Just those lyrics, without hearing the actual song, put me into a frenzy, waiting for Slaughtahouse to drop. The beat for “Jeep Ass Niguh” was unlike anything really out at that time as was the production for the whole album. The sound was dusty, with lots of bluesy guitars and Bomb Squad-ish bells and whistles. It was really unorthodox production on Slaughtahouse that really drew me in. As I mentioned, I didn’t deem this album classic immediately. It has really been something that has gotten better and better over the years. Don’t get me wrong, I loved it immediately. As I mentioned previously, I don’t remember the exact day I bought it, but I’m sure if it wasn’t the day it was released, it was surely that week. My initial reaction was one of amazement, I do remember that. On May 4th, 1993, it dropped, and my view of hip hop and Masta Ace would forever be changed.
Masta Ace & Masta Ace Incorporated
Slaughtahouse Vs. Sittin’ On Chrome
As much as I love Slaughtahouse, I have a hard time remembering the day I bought it. To be honest, I can’t. I’ll chalk that up to killing to many brain cells by various ways in the past, but the impact the album had on me was on a monumental one. The uniqueness of the beats, Ace’s skills, both in terms of delivery and style, and just the overall tone of the album left a mark on me, that would allow me to play this everyday for the rest of my life and never grow tired of it.The basis for the whole album was to call out the senseless, ignorant, lyrics of the increasingly popular gangsta rap movement at the time.
The album starts off with Ace shining light on the social ills of living in the ghetto. On “A Walk Thru The Valley”, Ace drops knowledge over a Uneek beat. Immediately you are introduced to what the whole album is going to sound like. It’s a sound that is very original and unique as I don’t think you can compare it to any other that has ever been released. The shrill horns, a bluesy guitar sample and a dope piano loop sets up one of the illest intros in hip hop history. Gun shots and vocal samples fill your ears over piano keys. A sample comes on saying “Hi boys and girls, it’s a wonderful day!”, then a horn comes crying in, guitar chords of different varieties rage through out all over a familiar drum break that hits hard than a mac truck. It’s chaotic, dark, but extremely interesting all at once. Ace comes and spits more or less a spoken word, not quite a song, but not just talking, talking about the ghetto, or “…The Valley”. It’s an intro that I would know the words for before too long. How often do you learn the words to an intro? This of course leads into a skit of sorts that kind of sets of the loosely tied concept album (the first of Ace’s concept albums). Ace is teaching “hard core rap 101″, giving the students a low down on how to be “hard”, but smoking blunts, drinking 40′s and carrying a variety of guns. This leads into the cutting edge track of 1993.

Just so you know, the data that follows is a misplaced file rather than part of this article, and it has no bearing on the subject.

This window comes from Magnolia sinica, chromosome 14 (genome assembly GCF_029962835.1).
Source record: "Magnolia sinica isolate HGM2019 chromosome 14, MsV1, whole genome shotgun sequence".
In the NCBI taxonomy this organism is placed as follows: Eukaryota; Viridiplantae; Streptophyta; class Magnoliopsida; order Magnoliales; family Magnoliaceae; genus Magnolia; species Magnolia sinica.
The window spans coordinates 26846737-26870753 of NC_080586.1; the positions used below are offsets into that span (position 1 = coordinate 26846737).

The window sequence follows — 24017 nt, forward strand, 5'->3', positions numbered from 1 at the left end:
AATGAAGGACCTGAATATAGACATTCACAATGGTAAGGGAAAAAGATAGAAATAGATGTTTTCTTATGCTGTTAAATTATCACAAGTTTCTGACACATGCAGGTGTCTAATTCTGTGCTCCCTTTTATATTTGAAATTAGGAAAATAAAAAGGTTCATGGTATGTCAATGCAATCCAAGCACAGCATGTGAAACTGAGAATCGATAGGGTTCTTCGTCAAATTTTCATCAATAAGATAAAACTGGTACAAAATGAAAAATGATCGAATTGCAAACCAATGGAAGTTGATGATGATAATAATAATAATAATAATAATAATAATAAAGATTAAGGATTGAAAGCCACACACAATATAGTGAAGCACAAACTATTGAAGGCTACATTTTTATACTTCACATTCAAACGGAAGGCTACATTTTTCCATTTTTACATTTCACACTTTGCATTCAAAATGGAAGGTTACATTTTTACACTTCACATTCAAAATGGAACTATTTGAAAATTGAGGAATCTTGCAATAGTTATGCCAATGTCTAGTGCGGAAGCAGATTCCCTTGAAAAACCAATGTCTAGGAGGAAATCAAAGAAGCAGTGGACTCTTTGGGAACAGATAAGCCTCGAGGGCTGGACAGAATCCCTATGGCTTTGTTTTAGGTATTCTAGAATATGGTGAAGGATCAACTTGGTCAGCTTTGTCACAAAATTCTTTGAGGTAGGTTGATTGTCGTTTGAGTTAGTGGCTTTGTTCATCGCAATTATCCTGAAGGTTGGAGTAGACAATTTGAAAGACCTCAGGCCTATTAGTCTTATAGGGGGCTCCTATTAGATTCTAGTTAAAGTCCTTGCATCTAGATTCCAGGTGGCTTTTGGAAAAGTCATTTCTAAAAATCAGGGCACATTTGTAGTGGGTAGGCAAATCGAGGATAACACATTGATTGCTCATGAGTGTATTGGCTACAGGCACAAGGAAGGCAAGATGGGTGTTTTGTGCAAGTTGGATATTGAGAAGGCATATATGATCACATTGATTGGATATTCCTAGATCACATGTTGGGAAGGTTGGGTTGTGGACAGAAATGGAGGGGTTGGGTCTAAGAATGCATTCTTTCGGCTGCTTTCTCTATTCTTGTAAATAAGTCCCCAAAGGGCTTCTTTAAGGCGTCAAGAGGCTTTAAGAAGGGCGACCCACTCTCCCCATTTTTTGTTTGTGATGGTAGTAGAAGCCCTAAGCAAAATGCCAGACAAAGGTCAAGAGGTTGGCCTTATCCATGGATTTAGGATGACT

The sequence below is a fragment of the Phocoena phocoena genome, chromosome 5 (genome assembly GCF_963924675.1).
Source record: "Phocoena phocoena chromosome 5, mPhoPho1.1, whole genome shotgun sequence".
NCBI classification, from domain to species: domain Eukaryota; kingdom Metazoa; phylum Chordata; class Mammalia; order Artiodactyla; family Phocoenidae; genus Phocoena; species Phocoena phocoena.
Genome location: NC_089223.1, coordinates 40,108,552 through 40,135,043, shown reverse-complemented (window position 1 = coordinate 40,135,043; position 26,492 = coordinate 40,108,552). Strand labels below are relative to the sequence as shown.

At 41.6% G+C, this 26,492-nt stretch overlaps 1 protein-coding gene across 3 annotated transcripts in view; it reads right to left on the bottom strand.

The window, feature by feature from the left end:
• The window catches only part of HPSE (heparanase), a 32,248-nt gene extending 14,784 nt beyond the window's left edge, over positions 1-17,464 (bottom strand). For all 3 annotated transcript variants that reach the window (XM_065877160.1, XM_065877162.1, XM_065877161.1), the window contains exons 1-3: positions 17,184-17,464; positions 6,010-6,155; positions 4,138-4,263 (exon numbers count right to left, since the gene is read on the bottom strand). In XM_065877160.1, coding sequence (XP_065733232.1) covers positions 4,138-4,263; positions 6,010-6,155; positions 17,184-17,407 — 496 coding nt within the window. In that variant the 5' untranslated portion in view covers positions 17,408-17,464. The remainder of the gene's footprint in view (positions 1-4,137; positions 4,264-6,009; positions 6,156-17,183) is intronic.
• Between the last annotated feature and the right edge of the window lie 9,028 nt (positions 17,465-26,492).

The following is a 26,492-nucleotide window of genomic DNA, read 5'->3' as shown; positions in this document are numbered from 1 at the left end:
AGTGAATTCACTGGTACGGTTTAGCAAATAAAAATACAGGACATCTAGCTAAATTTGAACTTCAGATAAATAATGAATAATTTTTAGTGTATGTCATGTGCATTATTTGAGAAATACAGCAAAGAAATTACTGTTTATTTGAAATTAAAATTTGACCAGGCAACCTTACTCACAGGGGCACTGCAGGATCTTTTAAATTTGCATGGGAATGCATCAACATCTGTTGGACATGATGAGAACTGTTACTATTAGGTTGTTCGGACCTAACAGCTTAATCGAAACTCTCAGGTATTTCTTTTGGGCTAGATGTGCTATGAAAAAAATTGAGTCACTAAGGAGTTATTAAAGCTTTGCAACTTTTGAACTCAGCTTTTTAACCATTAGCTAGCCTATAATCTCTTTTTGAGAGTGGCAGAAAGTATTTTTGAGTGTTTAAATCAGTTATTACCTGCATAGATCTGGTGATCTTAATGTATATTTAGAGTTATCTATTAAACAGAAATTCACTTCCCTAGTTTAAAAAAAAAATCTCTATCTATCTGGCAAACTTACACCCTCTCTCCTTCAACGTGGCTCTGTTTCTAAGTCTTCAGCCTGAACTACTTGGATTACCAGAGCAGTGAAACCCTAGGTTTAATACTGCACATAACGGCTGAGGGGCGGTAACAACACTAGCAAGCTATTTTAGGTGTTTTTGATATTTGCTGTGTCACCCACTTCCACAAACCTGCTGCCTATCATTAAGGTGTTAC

Up until the “Slaughtahouse” track, Black Sheep‘s “U Mean I’m Not” was my favorite gangsta rap “spoof”, but when you first hear the Ignorant MC and MC Negro, you have to laugh and it sounds dope as fuck even though it’s a parody of itself almost. They are promoting their new LP “Brains On The Sidewalk” and screaming “MURDER MURDER MURDER KILL KILL KILL” and you just have to laugh. Of course this all could have gotten ugly in the whole west coast/east coast thing, but besides Mack 10, Ice Cube, and WC naming a joint “WestSide Slaughtahouse”, which obviously was a little jab at Ace and crew, there was never any fallout for Ace and crew. The “More Bounce To The Ounce” sample dominates the MC Negro & Ignorant MC part of the song. It then switches into more wailing guitars that give it an eerie feeling while Digga chants “Death to the wack MC’s”, and Paula Perry lets the suckas have it. The boom bap drums usher in Ace over the guitars as he tells the listener it’s not about street homicide, basically denouncing the whole played out gangsta movement that had be running rampant in hip hop since the popular success of NWA in the late 80′s.
“Late Model Sedan” has a jazzy/bluesy soundtrack backing it as Ace tells a story about a black sedan that has been taking out brothers on the block. The story takes a surprising twist as he sees some cats that he knows drive by in a stolen car, low and behold, he knows the kids in the black sedan. Some people say Ace isn’t very diverse, but tracks like this are examples why I disagree. His story telling is something that is often overlooked. “Jeep Ass Niguh” follows, which I think I’ve already covered well enough. It is a true story though that someone took Ace’s jeep back in the day while he left it running to grab something.
“The Big East” is next and one of my personal favorites from the album. Ace’s delivery and flow is different on this album than any of his other albums, which I guess is why I tend to pick this as my favorite Ace album and he really shines on this cut. A simple, yet banging beat is used, with a nice guitar lick and some more boom bap drums rule the musical goodies. We get our first full exposure to Lord Digga, who I’ve always found kind of dull lyrically, but he killed the beats as one half of the Blues Brothers on this album.